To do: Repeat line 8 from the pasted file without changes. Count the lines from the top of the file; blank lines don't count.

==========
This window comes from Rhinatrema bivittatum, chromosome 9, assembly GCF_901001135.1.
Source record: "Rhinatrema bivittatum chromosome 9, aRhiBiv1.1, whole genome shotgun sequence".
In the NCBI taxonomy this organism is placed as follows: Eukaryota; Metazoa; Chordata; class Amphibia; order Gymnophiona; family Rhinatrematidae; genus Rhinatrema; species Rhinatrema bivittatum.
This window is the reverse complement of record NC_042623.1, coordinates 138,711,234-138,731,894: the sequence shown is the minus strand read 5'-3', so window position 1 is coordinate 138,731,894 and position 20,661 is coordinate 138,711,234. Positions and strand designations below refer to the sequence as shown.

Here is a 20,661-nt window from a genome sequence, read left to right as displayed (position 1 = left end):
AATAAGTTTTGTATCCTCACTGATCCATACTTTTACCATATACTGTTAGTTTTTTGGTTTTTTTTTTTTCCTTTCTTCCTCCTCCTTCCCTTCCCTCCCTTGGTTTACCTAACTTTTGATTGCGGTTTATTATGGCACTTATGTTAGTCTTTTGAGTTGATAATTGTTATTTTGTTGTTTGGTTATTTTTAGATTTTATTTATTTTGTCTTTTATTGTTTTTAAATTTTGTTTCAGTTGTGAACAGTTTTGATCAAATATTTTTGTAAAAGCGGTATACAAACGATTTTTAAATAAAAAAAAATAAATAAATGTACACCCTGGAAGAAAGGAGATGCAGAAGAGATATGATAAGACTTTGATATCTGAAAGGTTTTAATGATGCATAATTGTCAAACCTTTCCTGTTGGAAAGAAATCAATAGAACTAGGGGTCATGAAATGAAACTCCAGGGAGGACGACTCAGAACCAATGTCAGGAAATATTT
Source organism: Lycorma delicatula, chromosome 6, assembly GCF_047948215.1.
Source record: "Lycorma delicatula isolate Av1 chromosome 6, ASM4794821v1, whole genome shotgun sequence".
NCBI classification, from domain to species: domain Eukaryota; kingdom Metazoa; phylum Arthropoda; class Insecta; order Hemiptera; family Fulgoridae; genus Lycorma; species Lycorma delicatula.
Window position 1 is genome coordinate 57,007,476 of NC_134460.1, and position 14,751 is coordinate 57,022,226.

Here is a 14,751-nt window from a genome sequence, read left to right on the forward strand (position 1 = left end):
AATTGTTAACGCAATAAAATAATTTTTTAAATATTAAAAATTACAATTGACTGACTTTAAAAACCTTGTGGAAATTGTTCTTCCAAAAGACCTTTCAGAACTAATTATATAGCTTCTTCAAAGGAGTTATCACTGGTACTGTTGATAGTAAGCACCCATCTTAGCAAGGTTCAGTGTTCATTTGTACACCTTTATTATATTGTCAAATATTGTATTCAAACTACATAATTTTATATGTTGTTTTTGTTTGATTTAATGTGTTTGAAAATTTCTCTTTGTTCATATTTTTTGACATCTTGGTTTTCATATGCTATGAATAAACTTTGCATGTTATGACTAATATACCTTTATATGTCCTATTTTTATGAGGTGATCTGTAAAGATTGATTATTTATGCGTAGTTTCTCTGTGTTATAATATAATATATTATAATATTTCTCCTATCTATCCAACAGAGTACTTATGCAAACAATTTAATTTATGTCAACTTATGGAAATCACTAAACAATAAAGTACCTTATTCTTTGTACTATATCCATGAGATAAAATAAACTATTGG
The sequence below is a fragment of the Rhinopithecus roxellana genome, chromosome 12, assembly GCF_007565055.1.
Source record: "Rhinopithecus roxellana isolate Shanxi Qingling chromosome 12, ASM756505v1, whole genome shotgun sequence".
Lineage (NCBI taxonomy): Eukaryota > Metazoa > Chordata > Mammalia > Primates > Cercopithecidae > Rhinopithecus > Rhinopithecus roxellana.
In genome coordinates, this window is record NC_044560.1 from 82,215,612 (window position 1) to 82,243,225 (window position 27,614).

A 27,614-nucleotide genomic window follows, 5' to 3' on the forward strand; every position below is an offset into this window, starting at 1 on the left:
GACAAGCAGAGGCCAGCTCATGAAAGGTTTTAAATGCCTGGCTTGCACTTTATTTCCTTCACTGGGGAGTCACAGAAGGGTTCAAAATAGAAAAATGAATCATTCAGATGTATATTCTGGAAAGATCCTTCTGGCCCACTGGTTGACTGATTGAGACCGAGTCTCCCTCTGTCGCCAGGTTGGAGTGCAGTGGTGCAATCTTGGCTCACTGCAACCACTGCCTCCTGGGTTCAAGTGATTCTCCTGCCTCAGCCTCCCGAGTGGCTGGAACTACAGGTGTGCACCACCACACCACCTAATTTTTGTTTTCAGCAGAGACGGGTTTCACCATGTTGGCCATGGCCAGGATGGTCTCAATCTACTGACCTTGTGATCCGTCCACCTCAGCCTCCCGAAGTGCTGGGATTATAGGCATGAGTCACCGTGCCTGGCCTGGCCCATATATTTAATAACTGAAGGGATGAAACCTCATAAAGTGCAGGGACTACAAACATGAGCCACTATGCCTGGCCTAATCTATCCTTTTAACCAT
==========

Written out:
Source record: "Lycorma delicatula isolate Av1 chromosome 6, ASM4794821v1, whole genome shotgun sequence".